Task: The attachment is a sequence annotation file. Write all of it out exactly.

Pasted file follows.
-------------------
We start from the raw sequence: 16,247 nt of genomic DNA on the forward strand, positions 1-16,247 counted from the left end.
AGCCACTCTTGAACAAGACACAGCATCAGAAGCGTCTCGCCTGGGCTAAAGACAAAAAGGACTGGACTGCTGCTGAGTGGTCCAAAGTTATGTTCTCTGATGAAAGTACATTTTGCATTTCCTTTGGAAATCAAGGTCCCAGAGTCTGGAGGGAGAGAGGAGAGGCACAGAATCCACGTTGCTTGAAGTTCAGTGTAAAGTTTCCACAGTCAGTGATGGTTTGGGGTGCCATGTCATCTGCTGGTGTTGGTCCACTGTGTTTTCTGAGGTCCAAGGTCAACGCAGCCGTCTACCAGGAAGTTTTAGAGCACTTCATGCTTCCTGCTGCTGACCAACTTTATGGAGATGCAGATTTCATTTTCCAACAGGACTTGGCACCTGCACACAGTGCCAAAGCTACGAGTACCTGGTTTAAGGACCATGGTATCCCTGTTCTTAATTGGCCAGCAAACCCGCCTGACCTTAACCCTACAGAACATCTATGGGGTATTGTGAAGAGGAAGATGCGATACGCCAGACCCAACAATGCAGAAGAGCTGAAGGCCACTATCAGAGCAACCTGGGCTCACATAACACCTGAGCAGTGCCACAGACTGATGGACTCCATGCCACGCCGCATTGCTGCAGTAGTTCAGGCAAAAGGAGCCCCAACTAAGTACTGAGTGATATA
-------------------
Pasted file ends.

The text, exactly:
We start from the raw sequence: 16,247 nt of genomic DNA on the forward strand, positions 1-16,247 counted from the left end.
AGCCACTCTTGAACAAGACACAGCATCAGAAGCGTCTCGCCTGGGCTAAAGACAAAAAGGACTGGACTGCTGCTGAGTGGTCCAAAGTTATGTTCTCTGATGAAAGTACATTTTGCATTTCCTTTGGAAATCAAGGTCCCAGAGTCTGGAGGGAGAGAGGAGAGGCACAGAATCCACGTTGCTTGAAGTTCAGTGTAAAGTTTCCACAGTCAGTGATGGTTTGGGGTGCCATGTCATCTGCTGGTGTTGGTCCACTGTGTTTTCTGAGGTCCAAGGTCAACGCAGCCGTCTACCAGGAAGTTTTAGAGCACTTCATGCTTCCTGCTGCTGACCAACTTTATGGAGATGCAGATTTCATTTTCCAACAGGACTTGGCACCTGCACACAGTGCCAAAGCTACGAGTACCTGGTTTAAGGACCATGGTATCCCTGTTCTTAATTGGCCAGCAAACCCGCCTGACCTTAACCCTACAGAACATCTATGGGGTATTGTGAAGAGGAAGATGCGATACGCCAGACCCAACAATGCAGAAGAGCTGAAGGCCACTATCAGAGCAACCTGGGCTCACATAACACCTGAGCAGTGCCACAGACTGATGGACTCCATGCCACGCCGCATTGCTGCAGTAGTTCAGGCAAAAGGAGCCCCAACTAAGTACTGAGTGATATA